LITR 5535: American Romanticism

Copy of Final Exam 2006

LITR 5535: American Romanticism, fall 2006—Final Exam

4 December 2006

Open-book, open-notebook.

Format: either in-class or email.

·        In-class: use paper, pen, books, and notebooks. Exam questions are handed out at 4pm. Finish writing by 6:50pm.

·        Email: Email answers to instructor by 8pm, Monday 4 December 2006. You may take the exam any time after our last class on 27 November. Like the in-class students, spend no more than three hours on the exam. Please keep a log indicating when you stop and start.


Write 2 essays, spending at least an hour on each, based on 2 of the following questions.

Additional requirements:

Give each essay a title.

Refer to a previous sample final in both your essays. (If this proves unworkable, briefly explain in email.)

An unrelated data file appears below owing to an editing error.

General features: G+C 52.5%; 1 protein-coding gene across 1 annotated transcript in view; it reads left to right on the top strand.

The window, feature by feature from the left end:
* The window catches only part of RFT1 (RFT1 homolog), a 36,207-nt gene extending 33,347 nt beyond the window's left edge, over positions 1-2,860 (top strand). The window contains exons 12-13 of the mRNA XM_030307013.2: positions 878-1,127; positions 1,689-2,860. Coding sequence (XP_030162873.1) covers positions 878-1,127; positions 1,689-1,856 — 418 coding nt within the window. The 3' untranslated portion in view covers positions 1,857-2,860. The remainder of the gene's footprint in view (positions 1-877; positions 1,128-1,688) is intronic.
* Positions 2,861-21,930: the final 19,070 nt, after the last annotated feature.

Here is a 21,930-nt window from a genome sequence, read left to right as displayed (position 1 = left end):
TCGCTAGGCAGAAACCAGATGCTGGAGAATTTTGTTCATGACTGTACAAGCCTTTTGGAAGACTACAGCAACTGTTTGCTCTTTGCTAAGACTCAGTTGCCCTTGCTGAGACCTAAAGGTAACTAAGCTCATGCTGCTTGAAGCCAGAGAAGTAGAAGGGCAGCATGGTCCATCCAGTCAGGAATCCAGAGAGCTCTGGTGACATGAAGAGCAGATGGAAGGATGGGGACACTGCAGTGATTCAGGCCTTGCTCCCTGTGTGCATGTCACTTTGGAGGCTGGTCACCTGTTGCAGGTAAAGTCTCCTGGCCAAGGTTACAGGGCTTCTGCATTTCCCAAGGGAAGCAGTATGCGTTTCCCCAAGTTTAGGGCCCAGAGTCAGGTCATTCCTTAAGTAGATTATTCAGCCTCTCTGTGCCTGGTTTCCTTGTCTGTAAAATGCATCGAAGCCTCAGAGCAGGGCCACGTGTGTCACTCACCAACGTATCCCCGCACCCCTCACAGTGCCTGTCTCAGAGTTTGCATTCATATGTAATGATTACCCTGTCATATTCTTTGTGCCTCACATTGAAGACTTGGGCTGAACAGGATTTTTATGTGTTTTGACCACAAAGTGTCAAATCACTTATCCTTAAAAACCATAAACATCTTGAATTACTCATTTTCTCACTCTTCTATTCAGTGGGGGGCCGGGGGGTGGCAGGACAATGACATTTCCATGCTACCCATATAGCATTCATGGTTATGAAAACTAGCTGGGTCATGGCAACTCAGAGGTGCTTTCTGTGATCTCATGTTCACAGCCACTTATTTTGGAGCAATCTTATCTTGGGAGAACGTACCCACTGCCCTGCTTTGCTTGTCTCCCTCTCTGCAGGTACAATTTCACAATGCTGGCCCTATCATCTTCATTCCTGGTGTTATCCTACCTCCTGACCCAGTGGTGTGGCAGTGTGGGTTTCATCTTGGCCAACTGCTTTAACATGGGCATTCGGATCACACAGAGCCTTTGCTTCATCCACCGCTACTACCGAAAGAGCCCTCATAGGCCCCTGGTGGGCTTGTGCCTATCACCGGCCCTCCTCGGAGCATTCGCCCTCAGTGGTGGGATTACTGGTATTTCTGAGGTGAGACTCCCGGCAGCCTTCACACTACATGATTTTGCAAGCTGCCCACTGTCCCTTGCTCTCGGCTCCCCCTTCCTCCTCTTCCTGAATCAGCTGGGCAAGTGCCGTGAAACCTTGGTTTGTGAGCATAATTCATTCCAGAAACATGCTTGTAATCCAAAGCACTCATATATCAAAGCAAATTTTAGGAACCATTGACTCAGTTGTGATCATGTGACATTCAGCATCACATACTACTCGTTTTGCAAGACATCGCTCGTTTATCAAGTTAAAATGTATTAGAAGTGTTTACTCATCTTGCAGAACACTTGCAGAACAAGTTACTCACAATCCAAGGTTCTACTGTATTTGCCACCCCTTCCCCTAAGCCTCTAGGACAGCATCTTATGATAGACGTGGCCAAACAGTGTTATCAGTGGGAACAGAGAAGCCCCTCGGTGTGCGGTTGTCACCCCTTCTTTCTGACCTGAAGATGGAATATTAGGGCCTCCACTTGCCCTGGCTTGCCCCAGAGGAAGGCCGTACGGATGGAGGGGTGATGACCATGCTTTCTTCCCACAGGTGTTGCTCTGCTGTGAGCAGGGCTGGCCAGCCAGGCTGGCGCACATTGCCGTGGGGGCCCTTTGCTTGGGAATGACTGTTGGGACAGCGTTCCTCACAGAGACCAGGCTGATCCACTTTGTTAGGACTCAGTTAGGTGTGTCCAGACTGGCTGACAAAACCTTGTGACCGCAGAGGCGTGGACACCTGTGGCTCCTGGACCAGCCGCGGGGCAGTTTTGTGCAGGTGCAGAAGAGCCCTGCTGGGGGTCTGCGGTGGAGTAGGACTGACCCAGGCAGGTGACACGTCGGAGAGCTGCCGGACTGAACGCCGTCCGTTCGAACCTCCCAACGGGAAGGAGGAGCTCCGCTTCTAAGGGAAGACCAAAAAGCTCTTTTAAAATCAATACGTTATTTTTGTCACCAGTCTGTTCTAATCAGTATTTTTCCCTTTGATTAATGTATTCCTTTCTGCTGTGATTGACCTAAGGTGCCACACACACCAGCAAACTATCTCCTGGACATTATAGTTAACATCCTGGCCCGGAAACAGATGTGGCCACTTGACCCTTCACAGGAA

1.  Why do “desire and loss” re-appear so frequently in American Romantic texts, both as driving forces in the “romance” narrative and as indexes for Romantic values?

Describe the significance of this pattern for the romance narrative and its general significance in Romanticism, citing works by three or four writers.

*Consider Columbus, Smith, Bradstreet, Rowlandson, Edwards, Poe, Hawthorne, Douglass, Jacobs, Stowe, Whitman, Jewett, Zitkala-Sa, Wolfe, Hurston, Fitzgerald, or others.

2. How has American Romanticism continued or changed in post-Romantic American literature?—that is, literature after the Civil War and American Renaissance of the pre-Civil War generation of the1820s-1860s?

Refer to at least three writers from our last four class meetings and to a contemporary poem from the presentations.

Relevant writers from our last four classes: Wolfe, Sandburg, Ginsberg, James, Jewett, Twain, Chesnutt, Zitkala-Sa, Black Elk / Neihardt, McKay, Hurston, Toomer, Hughes, Cullen, and Fitzgerald. Maybe Whitman.